Growing environment after LED retrofit
Last year (2021), Addy Breugem, head grower at Thanet Earth Tomatoes, replaced half of the tomato crops’ original SON-T (HPS [high-pressure sodium] lights with LED lights. His motivation for switching to LED lights was to save energy – reducing Thanet Earth’s energy usage and becoming less reliant on the capricious energy market. However, he soon realised that growing with LEDs is a different ball game to growing with SON-T lights. Hopefully, the addition of Svensson’s LUXOUS 1147 FR climate screens will help solve the problem.
Once the 24 hectares of LEDs were installed, Addy became aware that the tomato plants were not thriving under their new lighting regime as he had hoped. Last spring, some of the tomato fruits were weak and splitting, and the leaves were defi cient in nutrients such as calcium and boron. He explains
that LED lights emit less heat radiation than HPS lights – whose warmth is traditionally used to heat up the heads (or tops) of the tomato plants. Without this additional heat, the plants – when the black-out sheets opened in the morning – were losing radiating heat towards the cold glasshouse roof and
became colder than their surrounding area. Lower plant temperatures compared to the warmer air temperature stops the plants’ evaporation and creates condensation on the plants’ parts, which causes plant diseases. Addy explains: “The humidity levels were so high at the plants’ stomatas that the plants were not evaporating. When this happens, the plants are unable to properly take up nutrients and
they become nutrient defi cient. The risk of diseases developing also increases.” Addy explains that, to avoid this phenomenon, growers can do one of two things: they can add more heat to the glasshouse via pipe heat, or they can utilise the existing heat by installing a second screen. ”We decided that the best option was installation of a second screen,” he says. Svensson’s OBSCURA 9950 FR W screens were already installed in the glasshouse to reduce light emissions. After consulting with project manager
Martin van Zeijl, senior sales manager for BOM Group – the main contractor for the task, Svensson’s LUXOUS 1147 FR climate screen was chosen for the new job.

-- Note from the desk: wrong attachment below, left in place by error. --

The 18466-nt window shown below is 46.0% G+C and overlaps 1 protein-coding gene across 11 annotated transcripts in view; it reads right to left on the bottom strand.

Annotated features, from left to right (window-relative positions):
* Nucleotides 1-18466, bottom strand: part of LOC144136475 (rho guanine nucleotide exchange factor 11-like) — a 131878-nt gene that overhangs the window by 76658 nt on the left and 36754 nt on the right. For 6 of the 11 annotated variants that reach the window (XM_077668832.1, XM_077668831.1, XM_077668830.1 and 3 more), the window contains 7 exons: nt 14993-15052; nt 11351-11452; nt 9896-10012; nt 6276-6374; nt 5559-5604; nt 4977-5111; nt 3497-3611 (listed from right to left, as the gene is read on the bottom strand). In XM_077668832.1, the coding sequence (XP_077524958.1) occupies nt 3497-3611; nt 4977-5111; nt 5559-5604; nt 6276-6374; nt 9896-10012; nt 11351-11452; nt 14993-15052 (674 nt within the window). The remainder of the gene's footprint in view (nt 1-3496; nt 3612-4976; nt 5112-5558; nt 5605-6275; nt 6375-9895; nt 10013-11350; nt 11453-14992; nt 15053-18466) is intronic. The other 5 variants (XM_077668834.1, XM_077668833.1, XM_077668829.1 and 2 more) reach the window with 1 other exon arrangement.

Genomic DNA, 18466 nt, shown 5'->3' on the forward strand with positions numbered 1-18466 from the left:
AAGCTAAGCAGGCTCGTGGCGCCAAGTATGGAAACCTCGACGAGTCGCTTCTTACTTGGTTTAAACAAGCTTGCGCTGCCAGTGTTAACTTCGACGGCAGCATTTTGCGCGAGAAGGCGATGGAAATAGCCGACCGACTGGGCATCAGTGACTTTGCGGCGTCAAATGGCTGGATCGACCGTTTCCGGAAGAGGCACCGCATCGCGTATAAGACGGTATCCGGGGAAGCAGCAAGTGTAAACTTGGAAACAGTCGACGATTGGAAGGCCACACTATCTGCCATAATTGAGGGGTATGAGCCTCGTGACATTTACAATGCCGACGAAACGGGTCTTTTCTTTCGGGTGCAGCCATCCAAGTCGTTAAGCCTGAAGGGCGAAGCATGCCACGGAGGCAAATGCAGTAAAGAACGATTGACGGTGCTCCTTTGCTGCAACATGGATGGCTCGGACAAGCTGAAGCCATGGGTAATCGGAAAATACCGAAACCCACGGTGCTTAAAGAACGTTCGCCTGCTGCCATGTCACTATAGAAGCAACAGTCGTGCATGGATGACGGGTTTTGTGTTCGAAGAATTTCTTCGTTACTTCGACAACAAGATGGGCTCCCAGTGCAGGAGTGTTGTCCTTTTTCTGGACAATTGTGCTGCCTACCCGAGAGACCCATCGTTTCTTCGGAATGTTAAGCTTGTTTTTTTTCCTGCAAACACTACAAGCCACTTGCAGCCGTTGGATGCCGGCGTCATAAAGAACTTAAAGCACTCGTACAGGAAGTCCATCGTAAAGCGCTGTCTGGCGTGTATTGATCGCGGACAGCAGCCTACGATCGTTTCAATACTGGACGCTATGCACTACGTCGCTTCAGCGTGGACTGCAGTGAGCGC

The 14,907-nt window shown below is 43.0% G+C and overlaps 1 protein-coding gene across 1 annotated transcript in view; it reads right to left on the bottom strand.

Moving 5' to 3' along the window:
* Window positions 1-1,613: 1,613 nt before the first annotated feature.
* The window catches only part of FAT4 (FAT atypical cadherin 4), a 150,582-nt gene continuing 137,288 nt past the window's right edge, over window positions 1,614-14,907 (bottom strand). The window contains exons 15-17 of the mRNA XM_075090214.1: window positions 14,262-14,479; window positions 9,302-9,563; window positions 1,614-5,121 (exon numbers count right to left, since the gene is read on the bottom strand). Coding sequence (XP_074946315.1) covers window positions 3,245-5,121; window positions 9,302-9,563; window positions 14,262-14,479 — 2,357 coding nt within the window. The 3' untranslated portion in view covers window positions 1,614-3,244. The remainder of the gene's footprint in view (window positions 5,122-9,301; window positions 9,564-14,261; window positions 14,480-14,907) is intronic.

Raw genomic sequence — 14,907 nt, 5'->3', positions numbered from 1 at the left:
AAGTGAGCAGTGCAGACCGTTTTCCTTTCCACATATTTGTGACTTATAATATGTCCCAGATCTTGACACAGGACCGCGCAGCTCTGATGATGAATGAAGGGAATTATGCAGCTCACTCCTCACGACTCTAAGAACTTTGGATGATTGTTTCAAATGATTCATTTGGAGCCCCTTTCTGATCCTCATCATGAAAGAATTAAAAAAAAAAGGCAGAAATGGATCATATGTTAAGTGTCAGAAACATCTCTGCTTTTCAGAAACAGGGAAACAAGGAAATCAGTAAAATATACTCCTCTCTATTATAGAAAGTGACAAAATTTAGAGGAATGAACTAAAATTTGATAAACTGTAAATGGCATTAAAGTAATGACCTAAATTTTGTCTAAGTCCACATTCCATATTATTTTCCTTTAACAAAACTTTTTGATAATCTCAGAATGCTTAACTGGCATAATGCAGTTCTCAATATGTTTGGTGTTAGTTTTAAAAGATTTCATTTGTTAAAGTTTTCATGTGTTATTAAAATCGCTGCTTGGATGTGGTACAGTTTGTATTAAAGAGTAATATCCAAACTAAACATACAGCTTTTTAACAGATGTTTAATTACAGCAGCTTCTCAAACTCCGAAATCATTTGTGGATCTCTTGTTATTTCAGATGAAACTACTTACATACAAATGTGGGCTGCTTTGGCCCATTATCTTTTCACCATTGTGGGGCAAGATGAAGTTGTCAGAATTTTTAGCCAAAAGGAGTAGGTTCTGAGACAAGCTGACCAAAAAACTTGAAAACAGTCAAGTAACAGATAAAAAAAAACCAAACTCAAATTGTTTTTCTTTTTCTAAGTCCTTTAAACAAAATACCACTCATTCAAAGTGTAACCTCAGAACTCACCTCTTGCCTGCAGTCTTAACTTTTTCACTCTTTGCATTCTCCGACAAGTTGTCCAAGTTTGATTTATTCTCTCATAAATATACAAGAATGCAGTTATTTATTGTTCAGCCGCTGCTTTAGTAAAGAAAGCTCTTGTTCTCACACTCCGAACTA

Martin explains: “When it came to supplying the screens, Ludvig Svensson was the obvious choice. They are the best company for the job. We have been involved in screen development since the 1970s and together have introduced a number of innovations.” Martin points out that the LUXOUS 1147 FR climate screen provides a “double function” – reducing energy usage whilst creating the right climate for the crop. He says: “We chose the LUXOUS 1147 FR because it features the ‘clearest cloth’ you can find to enable good heat retention with maximum light transmission.” Whilst Addy acknowledges the need to save energy, he asserts that: “The most important thing for me is to create a good environment for growing the crops.” The BOM Group team has been working with experienced screen installation specialist SCRE3NS (both of which are part of the Atrium Agri collaboration) to install the screens. Together they have designed a special new layer of wire onto which the new climate screens are being fitted. This layer sits inbetween the lamp fi xtures and the OBSCURA screen at the top of the glasshouse. SCRE3NS’ Pascal den Heijer says: “The greenhouse itself was not set-up for a second screen so we had to make a special design. But the system that we’ve created has worked out very well.” The installation project began in September (2022) and two blocks (totalling 14 hectares) are due to be completed by the end of November (2022). Preparations for the third block are already underway and work on this is due to start in the New Year. Everyone is feeling confident about the project – which will ensure that Thanet Earth’s renowned winter crop of tomatoes are this season produced in ideal growing conditions. As Martin says: “Hopefully, for everybody involved in producing the crop, the winter will be smooth.”